Washington, Oct 1: Greenpeace annual Guide to Geener Electronics ranked electronic giant Nokia as the most eco-friendly electronic brand. In the ninth edition of its guide, Greenpeace has declared that Nokia is a step ahead of other well-known manufacturers like Samsung and Nintendo.
As per reports Nokia managed to get a high score of seven out of ten possible points, because of its improved take-back practices in India, toxic chemical issues, utilizing models free of PVC and aiming to have all new models free of brominated flame retardants and antimony trioxide by the end of 2009. Second in the list of greener electronics was Samsung with 5.7 points, because of the increased energy-efficiency of its products.
It also scores well on its use of recycled plastic, at 16.1 percent, though only 0.2 percent is post-consumer plastic, with a goal to increase to 25 percent by 2008.
Standing third in the list is Fujitsu Siemens for its new deadline for removal of BFRs and PVC but the brand is still poor on recycling.
Microsoft ranked 17, at the second last position, and scored 2.2 points for its poor ranking in voluntary take-back and recycling programs, among other items.
However, Nintendo was slat in the list with only 0.8 points, mainly due to scoring zero points on e-waste criteria and also ranking poorly on recycling, voluntary take-back programs the use of recycled plastics in its products.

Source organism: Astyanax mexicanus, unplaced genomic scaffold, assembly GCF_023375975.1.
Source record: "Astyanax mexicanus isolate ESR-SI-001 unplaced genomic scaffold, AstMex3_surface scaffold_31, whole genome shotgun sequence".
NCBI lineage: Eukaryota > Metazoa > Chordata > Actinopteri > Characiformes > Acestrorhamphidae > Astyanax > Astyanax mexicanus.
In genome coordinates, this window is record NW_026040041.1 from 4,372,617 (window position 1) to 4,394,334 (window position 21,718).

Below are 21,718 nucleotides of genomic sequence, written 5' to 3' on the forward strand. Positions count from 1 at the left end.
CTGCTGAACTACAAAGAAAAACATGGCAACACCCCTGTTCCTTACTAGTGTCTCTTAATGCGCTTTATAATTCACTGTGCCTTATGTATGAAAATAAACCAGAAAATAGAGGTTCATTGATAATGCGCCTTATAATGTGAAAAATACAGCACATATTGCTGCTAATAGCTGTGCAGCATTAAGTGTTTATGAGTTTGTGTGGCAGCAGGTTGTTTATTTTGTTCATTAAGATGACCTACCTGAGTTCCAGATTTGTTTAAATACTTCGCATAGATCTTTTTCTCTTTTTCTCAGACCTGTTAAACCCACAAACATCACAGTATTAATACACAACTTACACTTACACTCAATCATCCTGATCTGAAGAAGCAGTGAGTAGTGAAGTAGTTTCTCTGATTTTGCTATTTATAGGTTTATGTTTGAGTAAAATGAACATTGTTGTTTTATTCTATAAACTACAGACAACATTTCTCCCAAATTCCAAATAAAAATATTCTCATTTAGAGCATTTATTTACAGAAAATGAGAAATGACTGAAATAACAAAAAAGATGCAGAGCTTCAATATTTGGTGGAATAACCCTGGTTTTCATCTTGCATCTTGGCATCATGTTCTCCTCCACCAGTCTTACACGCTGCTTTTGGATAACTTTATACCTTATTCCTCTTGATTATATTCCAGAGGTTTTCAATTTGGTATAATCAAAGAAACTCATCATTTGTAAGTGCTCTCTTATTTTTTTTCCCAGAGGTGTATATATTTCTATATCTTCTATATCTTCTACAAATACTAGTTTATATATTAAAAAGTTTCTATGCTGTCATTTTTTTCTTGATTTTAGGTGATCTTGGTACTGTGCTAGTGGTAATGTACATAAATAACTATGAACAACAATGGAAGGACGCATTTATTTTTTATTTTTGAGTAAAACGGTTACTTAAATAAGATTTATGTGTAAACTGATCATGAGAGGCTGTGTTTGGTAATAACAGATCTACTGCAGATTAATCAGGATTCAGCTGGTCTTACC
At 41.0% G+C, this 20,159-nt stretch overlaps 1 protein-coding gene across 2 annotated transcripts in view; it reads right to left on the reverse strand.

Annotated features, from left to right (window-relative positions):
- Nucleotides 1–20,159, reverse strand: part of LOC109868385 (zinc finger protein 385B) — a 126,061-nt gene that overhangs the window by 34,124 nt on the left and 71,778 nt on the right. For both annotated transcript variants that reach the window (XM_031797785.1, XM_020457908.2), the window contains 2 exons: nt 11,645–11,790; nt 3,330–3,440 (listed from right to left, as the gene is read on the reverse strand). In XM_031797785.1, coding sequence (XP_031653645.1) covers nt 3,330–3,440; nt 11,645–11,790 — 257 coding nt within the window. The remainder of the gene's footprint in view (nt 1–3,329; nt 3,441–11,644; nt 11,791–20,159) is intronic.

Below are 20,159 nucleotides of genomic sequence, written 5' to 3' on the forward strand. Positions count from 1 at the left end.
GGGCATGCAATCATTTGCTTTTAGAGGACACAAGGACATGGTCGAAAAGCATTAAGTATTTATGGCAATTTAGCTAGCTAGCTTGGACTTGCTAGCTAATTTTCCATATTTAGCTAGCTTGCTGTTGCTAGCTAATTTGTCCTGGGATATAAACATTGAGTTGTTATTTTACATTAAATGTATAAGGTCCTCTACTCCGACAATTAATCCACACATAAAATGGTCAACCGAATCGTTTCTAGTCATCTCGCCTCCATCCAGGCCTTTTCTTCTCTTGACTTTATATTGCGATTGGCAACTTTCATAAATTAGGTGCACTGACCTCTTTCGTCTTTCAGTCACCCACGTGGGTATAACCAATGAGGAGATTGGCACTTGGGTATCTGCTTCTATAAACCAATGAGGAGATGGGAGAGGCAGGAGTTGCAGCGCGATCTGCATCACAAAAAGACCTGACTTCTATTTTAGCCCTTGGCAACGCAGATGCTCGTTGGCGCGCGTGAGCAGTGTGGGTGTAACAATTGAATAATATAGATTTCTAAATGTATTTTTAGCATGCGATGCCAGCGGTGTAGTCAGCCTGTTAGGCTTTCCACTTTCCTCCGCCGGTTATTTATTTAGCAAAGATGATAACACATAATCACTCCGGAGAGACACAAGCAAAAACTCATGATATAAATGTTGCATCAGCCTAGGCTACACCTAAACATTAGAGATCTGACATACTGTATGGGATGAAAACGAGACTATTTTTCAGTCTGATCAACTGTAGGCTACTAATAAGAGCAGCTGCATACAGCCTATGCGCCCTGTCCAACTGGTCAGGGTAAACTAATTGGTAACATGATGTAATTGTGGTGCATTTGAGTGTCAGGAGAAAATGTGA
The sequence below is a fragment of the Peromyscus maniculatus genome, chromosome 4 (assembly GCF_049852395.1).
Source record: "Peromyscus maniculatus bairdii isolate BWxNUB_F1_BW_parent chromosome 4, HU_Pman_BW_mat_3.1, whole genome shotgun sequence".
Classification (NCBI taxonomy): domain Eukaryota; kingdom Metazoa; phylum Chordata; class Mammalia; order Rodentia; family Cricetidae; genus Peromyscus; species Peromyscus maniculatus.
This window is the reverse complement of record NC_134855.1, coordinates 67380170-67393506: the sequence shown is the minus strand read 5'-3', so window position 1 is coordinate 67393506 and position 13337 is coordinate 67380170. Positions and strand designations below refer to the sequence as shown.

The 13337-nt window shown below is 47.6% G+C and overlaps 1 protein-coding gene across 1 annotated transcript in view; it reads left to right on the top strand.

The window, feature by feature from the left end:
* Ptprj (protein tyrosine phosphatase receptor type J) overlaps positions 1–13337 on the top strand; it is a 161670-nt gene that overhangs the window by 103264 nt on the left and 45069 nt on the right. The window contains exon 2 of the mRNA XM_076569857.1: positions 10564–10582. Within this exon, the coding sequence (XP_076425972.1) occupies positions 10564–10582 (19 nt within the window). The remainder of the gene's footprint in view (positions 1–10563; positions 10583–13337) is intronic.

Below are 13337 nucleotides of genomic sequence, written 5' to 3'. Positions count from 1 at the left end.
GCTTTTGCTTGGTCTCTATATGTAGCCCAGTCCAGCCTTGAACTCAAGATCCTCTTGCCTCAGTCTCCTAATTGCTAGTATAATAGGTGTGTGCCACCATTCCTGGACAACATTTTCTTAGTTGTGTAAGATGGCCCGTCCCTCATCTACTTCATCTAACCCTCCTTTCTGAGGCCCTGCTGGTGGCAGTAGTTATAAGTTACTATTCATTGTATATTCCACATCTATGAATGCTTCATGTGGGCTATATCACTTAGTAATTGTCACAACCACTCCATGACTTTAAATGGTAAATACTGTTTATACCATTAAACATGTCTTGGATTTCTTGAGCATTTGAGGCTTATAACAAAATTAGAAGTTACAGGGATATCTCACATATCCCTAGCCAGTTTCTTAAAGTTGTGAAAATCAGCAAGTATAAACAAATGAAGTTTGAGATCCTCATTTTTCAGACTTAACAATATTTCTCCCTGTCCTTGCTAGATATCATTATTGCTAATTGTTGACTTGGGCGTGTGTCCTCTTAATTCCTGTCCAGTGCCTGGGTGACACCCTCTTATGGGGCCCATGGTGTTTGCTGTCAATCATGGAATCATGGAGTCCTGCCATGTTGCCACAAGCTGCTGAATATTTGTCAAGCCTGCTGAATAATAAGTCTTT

The Greenpeace annual Guide to Greener Electronics is
1. Nokia - Clear leader after improving take-back in India. (7)
2. Samsung - Good scores on chemicals and e-waste criteria. (5.7 )
3. Fujitsu Siemens- New dealine for removal of BFRs and PVC but still poor on recycling. (5.5)
4. Sony Ericsson - Good on toxic chemicals and energy but very poor on recycling. (5.3)
5. Sony - Good on toxic chemicals, room for improvement on energy. (5.3)
6. LG - Improved score on recycling and energy. (4.9)
7. Toshiba - Improved climate policy, but poor on recycling. (4.7)
8. Dell - Dropping down with poor scores on climate policy. (4.7)
9. HP - Slightly improved score but no products free of most toxic chemicals. (4.7)
10. Acer - Good on chemicals policy but poor on energy policy. (4.5)
11. Panasonic - Needs to improve recycling and amount of renewable energy. (4.5)
12. Philips - worst company on recycling with additional penalty for negative lobbying in Europe. (4.3)
13. Apple - progress on eliminating toxics from new products but needs to improve on recycling and energy. (4.1)
14. Lenovo - New US tack back scheme, but still no products free of worst toxic chemicals. (4.1)
15. Motorola - Only phone company not to set a timeline for eliminating worst toxic chemicals. (3.7)
16. Sharp - Most points on toxic chemicals, poor on recycling and energy. (3.1) 17. Microsoft-Very poor on recycling and energy. (2.2)
18. Nintendo - Zero on most criteria except chemicals management and energy. (0.8)